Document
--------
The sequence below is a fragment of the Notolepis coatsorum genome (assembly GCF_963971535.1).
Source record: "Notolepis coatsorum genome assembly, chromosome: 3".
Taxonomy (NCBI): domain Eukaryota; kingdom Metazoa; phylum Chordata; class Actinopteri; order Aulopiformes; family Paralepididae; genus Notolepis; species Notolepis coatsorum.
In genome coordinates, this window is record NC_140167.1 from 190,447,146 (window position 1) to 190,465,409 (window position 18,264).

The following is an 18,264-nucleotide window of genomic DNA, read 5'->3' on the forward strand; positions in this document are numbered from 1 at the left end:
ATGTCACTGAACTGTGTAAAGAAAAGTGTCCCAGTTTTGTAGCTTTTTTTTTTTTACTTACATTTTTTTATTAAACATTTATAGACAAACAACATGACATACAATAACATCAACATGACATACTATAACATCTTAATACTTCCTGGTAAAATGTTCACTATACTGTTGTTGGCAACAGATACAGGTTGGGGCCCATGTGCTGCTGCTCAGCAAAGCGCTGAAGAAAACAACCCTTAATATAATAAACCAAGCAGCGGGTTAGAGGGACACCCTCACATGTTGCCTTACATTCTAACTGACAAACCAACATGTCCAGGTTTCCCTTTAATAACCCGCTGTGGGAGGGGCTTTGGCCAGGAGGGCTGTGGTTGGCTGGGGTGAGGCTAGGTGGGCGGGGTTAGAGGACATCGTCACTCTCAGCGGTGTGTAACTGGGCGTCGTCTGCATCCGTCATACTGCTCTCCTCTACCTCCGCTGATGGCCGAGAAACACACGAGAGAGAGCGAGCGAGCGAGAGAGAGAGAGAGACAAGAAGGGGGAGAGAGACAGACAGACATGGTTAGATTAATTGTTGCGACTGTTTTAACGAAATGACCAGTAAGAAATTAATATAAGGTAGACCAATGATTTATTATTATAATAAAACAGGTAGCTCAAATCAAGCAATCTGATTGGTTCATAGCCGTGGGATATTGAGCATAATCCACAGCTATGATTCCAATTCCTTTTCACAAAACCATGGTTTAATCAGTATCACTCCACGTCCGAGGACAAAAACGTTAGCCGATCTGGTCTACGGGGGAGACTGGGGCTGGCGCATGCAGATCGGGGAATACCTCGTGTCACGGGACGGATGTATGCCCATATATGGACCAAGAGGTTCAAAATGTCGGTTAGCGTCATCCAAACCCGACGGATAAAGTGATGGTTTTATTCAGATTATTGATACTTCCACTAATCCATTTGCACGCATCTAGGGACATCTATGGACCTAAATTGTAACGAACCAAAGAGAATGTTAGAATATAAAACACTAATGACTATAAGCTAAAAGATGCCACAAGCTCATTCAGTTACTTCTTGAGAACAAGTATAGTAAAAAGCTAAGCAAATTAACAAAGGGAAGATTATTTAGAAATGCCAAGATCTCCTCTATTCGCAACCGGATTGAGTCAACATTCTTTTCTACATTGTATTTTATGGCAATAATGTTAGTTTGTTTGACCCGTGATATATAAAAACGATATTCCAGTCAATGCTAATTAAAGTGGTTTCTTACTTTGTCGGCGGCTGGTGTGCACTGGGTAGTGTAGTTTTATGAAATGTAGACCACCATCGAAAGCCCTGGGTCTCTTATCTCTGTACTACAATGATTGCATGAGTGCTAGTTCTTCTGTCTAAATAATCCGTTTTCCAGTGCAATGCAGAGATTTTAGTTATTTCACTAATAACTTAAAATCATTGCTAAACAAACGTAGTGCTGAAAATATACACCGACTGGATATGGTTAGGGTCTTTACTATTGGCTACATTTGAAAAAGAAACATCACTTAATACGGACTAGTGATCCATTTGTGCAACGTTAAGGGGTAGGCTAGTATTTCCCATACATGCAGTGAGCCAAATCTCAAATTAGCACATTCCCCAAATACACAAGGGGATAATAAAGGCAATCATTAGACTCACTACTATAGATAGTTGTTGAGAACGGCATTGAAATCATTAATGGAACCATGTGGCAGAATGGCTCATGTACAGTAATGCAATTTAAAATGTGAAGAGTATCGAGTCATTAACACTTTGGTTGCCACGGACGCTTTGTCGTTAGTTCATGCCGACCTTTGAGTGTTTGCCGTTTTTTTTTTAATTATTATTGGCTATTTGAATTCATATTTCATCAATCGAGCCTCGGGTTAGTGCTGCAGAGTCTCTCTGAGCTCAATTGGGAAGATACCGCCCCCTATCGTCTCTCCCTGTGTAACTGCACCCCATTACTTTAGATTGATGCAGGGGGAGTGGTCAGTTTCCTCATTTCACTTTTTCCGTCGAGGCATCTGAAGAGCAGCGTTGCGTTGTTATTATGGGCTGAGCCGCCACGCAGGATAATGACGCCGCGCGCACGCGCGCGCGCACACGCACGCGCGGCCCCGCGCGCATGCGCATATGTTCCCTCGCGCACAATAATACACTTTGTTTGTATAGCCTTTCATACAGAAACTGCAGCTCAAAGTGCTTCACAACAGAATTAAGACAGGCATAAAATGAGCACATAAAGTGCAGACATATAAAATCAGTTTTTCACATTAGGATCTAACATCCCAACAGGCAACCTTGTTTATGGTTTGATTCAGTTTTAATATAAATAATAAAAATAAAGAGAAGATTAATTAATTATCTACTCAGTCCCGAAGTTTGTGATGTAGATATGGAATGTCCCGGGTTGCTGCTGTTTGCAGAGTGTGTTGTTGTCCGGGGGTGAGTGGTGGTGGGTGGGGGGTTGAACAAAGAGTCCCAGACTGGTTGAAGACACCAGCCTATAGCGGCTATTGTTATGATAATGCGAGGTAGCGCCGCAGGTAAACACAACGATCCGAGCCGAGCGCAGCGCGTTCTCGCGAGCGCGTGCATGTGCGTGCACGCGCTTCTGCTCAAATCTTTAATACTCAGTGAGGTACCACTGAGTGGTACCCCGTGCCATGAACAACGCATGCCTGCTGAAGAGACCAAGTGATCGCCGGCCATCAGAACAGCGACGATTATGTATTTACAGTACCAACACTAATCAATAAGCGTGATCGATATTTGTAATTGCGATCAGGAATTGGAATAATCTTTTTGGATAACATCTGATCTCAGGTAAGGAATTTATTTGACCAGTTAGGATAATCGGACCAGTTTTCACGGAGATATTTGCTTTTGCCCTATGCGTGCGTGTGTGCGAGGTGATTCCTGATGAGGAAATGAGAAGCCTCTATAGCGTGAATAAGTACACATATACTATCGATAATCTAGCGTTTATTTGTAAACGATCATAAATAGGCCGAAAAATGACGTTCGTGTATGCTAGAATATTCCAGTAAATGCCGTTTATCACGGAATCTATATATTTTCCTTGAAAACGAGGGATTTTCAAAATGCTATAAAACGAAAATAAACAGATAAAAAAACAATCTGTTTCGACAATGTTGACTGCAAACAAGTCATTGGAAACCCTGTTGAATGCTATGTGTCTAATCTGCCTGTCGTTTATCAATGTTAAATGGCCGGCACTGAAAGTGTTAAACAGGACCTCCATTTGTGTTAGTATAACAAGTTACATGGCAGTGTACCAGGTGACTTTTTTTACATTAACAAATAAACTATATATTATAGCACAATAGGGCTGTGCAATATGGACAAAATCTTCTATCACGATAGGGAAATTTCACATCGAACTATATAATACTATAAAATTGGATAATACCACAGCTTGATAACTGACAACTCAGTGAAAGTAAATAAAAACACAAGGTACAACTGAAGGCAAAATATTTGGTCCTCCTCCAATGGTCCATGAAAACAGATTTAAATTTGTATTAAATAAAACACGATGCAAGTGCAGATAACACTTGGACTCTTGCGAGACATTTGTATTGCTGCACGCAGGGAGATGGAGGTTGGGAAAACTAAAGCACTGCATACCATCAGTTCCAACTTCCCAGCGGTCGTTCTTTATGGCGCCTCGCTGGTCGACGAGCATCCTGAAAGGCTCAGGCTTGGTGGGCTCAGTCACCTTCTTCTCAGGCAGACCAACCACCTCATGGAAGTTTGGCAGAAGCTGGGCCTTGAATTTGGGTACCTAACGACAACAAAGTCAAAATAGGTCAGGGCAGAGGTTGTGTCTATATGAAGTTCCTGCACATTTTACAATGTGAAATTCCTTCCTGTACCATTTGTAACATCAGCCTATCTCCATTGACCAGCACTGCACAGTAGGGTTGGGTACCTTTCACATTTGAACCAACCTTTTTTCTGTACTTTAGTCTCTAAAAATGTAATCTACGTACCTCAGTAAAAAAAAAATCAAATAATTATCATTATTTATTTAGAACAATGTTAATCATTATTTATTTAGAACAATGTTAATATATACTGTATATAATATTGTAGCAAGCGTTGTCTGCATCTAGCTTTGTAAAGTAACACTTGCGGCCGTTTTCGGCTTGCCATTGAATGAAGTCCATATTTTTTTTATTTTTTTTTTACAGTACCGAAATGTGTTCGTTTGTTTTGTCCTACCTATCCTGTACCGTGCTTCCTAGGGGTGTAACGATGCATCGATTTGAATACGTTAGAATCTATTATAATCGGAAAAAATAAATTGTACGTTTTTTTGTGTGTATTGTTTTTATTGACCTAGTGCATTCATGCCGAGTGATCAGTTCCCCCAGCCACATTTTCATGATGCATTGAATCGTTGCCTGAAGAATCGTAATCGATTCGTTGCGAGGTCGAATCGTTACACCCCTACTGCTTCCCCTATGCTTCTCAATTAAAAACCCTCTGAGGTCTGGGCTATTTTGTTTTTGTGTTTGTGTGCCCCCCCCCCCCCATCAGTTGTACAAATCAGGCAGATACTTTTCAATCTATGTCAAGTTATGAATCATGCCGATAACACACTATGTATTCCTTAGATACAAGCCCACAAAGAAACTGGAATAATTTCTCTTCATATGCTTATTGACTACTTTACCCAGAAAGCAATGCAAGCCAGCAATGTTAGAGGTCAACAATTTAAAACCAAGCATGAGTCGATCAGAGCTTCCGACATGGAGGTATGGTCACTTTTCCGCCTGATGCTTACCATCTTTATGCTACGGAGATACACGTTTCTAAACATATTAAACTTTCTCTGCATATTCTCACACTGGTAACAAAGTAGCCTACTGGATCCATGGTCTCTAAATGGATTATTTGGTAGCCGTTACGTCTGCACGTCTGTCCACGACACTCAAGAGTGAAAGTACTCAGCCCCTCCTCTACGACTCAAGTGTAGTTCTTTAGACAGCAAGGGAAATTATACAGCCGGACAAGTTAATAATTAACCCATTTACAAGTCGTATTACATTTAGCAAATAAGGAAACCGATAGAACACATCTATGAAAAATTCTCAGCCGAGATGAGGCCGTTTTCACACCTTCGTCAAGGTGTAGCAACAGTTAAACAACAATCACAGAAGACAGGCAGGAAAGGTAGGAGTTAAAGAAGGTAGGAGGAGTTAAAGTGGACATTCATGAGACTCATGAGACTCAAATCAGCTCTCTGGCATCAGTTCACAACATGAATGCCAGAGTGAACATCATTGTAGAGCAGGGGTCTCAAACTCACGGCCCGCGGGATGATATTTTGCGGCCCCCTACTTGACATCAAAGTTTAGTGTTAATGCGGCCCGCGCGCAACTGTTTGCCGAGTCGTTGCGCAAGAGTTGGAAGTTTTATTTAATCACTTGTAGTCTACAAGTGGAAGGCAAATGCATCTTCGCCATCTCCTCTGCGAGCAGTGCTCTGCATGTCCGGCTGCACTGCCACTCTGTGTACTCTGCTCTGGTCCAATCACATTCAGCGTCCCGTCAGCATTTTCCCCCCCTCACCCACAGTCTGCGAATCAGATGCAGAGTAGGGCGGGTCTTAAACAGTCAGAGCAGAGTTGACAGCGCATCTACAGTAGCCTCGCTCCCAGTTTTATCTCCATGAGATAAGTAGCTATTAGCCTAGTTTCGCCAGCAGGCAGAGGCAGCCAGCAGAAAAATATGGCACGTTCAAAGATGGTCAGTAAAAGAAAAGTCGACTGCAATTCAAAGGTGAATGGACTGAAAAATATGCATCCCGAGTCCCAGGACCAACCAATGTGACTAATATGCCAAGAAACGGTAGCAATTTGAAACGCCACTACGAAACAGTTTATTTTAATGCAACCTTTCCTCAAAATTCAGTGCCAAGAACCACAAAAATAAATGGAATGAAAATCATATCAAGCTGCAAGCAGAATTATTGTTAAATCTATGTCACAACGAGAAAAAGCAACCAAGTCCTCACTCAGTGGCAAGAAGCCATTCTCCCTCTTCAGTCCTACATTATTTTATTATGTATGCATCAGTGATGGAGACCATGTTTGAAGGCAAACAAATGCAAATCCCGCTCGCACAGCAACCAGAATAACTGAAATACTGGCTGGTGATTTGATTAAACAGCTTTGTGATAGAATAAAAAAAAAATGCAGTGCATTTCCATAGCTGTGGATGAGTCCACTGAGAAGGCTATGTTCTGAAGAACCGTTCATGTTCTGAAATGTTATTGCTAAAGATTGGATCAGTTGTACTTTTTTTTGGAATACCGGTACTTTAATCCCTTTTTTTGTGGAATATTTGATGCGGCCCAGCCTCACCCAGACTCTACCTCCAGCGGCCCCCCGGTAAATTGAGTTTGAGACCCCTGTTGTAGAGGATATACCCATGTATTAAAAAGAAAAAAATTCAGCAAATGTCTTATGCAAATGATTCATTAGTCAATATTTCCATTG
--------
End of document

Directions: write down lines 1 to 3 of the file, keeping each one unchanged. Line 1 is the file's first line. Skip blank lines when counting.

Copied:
The sequence below is a fragment of the Notolepis coatsorum genome (assembly GCF_963971535.1).
Source record: "Notolepis coatsorum genome assembly, chromosome: 3".
Taxonomy (NCBI): domain Eukaryota; kingdom Metazoa; phylum Chordata; class Actinopteri; order Aulopiformes; family Paralepididae; genus Notolepis; species Notolepis coatsorum.